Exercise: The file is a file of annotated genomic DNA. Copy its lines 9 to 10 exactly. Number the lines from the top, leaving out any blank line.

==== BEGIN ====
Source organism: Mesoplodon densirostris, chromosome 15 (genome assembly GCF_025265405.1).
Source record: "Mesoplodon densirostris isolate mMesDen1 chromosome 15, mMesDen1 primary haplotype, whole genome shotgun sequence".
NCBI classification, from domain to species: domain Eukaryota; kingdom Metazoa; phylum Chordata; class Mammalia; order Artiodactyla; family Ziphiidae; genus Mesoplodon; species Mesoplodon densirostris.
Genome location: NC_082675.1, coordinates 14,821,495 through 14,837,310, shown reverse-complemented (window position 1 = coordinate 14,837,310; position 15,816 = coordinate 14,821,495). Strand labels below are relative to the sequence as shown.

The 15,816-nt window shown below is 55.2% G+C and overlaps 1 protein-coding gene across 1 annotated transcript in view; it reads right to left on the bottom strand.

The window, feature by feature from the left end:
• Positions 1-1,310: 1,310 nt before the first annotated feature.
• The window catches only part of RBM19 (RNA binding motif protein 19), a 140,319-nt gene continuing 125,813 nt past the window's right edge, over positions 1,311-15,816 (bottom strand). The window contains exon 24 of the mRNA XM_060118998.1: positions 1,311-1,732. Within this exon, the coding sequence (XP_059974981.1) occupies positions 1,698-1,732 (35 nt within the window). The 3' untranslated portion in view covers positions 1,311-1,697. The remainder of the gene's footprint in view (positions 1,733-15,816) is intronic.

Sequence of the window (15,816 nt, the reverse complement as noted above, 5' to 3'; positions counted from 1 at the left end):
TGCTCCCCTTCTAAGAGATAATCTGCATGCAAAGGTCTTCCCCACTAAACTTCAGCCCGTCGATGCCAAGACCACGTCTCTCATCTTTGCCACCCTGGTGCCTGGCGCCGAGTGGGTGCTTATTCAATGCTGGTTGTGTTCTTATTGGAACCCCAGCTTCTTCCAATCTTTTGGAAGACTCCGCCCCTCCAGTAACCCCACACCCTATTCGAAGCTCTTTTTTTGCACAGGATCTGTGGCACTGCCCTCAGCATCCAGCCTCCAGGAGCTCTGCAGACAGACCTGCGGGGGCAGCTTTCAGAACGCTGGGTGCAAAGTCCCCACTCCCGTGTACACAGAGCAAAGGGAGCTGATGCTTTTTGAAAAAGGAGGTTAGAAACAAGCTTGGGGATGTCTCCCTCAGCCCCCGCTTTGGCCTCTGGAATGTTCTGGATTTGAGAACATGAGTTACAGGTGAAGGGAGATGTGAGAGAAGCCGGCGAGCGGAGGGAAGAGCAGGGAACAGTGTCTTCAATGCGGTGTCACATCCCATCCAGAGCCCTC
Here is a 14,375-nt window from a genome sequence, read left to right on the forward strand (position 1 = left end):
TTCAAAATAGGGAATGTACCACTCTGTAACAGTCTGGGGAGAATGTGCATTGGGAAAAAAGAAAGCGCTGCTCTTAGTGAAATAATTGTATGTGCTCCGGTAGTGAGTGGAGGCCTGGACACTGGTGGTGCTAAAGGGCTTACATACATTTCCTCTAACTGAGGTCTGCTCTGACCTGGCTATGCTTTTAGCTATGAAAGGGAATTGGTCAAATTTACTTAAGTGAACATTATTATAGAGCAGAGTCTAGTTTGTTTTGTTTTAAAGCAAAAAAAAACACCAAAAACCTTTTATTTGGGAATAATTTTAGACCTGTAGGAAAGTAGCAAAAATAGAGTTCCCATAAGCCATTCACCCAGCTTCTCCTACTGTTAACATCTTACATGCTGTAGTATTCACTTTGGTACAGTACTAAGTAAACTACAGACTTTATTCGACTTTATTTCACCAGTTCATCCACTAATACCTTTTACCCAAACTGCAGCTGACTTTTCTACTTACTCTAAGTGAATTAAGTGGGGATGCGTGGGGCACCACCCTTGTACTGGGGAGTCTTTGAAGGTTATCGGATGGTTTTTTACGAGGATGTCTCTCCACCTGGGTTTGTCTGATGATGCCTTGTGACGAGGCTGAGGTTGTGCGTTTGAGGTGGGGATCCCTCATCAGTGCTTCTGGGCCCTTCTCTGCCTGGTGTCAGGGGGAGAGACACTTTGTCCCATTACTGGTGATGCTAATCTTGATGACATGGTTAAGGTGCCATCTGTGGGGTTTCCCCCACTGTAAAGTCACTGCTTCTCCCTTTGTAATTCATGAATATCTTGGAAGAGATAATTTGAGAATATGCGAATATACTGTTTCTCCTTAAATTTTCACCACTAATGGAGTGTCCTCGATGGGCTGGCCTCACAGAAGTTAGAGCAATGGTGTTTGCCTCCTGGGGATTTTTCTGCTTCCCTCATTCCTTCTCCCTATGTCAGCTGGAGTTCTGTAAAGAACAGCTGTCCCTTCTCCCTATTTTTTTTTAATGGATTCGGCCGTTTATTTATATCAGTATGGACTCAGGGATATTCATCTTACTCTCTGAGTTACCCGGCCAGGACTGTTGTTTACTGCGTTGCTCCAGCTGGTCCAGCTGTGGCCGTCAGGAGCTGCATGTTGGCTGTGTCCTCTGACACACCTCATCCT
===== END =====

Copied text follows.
Sequence of the window (15,816 nt, the reverse complement as noted above, 5' to 3'; positions counted from 1 at the left end):
TGCTCCCCTTCTAAGAGATAATCTGCATGCAAAGGTCTTCCCCACTAAACTTCAGCCCGTCGATGCCAAGACCACGTCTCTCATCTTTGCCACCCTGGTGCCTGGCGCCGAGTGGGTGCTTATTCAATGCTGGTTGTGTTCTTATTGGAACCCCAGCTTCTTCCAATCTTTTGGAAGACTCCGCCCCTCCAGTAACCCCACACCCTATTCGAAGCTCTTTTTTTGCACAGGATCTGTGGCACTGCCCTCAGCATCCAGCCTCCAGGAGCTCTGCAGACAGACCTGCGGGGGCAGCTTTCAGAACGCTGGGTGCAAAGTCCCCACTCCCGTGTACACAGAGCAAAGGGAGCTGATGCTTTTTGAAAAAGGAGGTTAGAAACAAGCTTGGGGATGTCTCCCTCAGCCCCCGCTTTGGCCTCTGGAATGTTCTGGATTTGAGAACATGAGTTACAGGTGAAGGGAGATGTGAGAGAAGCCGGCGAGCGGAGGGAAGAGCAGGGAACAGTGTCTTCAATGCGGTGTCACATCCCATCCAGAGCCCTC